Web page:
US-Philippines Nuclear Pact Deemed Constitutional by Department of Justice

Manila — The Department of Justice (DOJ) has affirmed the constitutionality of a bilateral agreement between the United States and the Philippines concerning the peaceful use of nuclear energy. The DOJ issued a legal opinion stating that the pact adheres to Philippine national laws and does not contravene the country’s constitution.

According to Philippines News Agency, addressed to DFA Office of American Affairs Assistant Secretary Jose Victor Chan-Gonzaga, the agreement—formally known as the “Agreement for Cooperation between the Government of the Republic of the Philippines and the Government of the USA concerning Peaceful Uses of Nuclear Energy” or the 123 Agreement—complies fully with existing Philippine legislation. The agreement, signed by Department of Energy Secretary Raphael Lotilla and US Secretary of State Antony Blinken in San Francisco in November 2023 during the APEC Summit, facilitates the transfer of nuclear materials and technology under stringent controls.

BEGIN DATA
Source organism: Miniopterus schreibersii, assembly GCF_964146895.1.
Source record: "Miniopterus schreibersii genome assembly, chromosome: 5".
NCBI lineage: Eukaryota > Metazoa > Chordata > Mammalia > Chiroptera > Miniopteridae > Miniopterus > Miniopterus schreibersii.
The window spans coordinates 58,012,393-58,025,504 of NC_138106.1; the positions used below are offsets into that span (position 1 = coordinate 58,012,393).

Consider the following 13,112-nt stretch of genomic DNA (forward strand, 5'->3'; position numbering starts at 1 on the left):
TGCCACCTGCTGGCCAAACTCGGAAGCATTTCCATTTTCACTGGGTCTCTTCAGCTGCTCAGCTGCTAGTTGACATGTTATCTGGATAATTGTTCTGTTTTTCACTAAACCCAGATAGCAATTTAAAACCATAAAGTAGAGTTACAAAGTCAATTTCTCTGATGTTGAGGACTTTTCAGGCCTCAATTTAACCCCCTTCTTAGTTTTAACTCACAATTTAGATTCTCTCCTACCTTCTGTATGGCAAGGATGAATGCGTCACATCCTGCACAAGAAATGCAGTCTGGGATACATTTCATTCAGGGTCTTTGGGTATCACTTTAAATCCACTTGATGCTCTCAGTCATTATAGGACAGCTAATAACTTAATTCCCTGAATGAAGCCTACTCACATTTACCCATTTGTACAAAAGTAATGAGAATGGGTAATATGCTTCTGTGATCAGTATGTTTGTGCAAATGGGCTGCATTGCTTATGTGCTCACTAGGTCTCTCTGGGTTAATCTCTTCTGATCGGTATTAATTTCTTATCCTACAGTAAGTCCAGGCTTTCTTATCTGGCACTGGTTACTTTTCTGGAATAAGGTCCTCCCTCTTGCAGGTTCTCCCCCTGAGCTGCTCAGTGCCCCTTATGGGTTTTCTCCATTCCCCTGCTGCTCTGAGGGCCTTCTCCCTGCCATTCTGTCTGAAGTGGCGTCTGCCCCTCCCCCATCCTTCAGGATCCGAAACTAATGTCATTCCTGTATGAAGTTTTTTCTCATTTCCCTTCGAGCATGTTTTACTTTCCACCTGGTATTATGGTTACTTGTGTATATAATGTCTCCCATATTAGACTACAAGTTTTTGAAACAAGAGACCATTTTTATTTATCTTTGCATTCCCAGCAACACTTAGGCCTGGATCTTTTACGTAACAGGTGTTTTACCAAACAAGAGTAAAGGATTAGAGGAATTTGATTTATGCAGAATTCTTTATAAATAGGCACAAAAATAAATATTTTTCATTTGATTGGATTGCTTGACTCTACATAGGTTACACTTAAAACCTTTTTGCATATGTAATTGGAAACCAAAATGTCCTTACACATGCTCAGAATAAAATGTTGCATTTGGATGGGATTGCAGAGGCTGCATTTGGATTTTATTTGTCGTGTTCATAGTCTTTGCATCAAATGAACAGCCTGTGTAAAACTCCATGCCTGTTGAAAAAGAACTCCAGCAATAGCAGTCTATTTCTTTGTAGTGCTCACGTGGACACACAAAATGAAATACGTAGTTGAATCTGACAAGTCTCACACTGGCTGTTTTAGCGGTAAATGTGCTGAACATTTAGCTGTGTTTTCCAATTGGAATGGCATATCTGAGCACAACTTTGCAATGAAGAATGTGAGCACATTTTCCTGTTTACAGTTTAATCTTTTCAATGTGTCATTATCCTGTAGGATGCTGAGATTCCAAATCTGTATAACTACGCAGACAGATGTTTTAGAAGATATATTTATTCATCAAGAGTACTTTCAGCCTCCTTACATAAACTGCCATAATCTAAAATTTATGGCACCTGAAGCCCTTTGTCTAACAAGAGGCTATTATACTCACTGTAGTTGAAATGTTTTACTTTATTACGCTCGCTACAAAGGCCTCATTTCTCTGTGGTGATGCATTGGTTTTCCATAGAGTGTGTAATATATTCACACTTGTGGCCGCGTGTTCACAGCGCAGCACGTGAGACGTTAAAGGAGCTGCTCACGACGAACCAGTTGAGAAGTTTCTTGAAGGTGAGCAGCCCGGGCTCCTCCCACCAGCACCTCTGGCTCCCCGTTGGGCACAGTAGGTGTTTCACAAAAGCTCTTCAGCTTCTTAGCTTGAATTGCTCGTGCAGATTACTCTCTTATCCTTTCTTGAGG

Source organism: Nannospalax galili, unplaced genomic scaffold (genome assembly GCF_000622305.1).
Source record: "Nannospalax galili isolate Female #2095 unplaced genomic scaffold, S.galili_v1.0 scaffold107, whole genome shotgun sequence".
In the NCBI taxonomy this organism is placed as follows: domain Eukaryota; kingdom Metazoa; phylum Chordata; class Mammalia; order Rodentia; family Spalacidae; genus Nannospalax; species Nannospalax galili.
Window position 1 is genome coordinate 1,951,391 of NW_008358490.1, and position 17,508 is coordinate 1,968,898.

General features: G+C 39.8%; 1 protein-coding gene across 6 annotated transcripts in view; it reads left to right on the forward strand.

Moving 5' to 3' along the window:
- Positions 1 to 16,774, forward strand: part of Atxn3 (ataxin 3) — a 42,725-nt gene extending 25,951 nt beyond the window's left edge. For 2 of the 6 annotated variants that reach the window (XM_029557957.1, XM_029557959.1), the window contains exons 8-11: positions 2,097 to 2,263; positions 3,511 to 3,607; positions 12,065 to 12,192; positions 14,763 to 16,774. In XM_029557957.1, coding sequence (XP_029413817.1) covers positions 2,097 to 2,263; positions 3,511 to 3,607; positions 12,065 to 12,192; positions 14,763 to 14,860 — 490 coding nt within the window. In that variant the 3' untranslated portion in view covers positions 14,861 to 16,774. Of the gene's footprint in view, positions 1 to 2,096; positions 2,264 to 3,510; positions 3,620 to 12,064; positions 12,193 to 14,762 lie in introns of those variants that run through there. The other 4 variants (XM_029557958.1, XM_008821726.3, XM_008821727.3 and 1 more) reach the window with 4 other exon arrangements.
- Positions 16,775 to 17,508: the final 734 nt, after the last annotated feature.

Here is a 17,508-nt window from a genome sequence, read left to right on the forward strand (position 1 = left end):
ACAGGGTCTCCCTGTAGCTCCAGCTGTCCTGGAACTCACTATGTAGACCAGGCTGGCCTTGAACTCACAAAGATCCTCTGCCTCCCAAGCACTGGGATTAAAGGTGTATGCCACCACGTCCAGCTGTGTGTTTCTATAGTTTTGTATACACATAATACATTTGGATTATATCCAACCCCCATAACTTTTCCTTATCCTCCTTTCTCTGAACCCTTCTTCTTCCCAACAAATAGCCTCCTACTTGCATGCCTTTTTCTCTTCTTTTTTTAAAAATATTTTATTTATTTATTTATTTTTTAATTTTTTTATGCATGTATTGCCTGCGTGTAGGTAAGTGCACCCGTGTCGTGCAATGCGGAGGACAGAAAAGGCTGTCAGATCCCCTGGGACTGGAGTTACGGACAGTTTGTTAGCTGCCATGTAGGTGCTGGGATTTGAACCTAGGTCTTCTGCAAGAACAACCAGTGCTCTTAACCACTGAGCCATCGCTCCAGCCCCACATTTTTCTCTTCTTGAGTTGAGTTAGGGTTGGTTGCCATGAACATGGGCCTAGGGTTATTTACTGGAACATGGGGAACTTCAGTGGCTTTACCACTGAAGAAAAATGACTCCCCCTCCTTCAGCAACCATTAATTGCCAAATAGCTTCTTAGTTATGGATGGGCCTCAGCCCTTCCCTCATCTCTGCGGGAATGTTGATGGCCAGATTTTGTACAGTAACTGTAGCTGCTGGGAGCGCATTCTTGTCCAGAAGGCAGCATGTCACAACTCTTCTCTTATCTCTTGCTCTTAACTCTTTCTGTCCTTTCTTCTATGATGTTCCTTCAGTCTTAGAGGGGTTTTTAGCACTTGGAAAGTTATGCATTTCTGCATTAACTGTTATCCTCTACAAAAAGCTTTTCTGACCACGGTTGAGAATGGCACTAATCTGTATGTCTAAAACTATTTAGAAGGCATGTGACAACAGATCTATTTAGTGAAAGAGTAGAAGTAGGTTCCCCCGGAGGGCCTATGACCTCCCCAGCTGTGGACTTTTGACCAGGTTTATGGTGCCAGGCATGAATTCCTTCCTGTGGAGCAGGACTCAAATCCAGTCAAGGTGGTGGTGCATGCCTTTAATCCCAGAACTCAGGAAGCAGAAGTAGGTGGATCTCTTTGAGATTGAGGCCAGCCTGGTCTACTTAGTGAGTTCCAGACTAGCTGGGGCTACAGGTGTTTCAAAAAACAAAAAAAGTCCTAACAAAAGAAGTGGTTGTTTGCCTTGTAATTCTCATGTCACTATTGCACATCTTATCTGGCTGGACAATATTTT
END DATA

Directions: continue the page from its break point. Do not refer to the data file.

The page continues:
The DOJ highlighted that the implementation of the 123 Agreement is supported by several Republic Acts, including the Atomic Energy Regulatory and Liability Act of 1968, the Strategic Trade Management Act of 2015, and the Anti-Terrorism Act of 2020. DOJ Secretary Jesus Remulla emphasized, “The provisions of the 123 Agreement do not conflict with both existing Philippine legislation and related bills pending before Congress.”

Remulla also noted the agreement’s alignment with the Philippine state policy against nuclear weapons, stating that it specifies the prohibition of the use of transferred nuclear materials for military purposes or nuclear weapons development. The DOJ concluded, “It is clear that this bilateral accord does not preclude the application of the national laws of the parties, especially of the Philippines, but rather gives way to their enforcement instead.”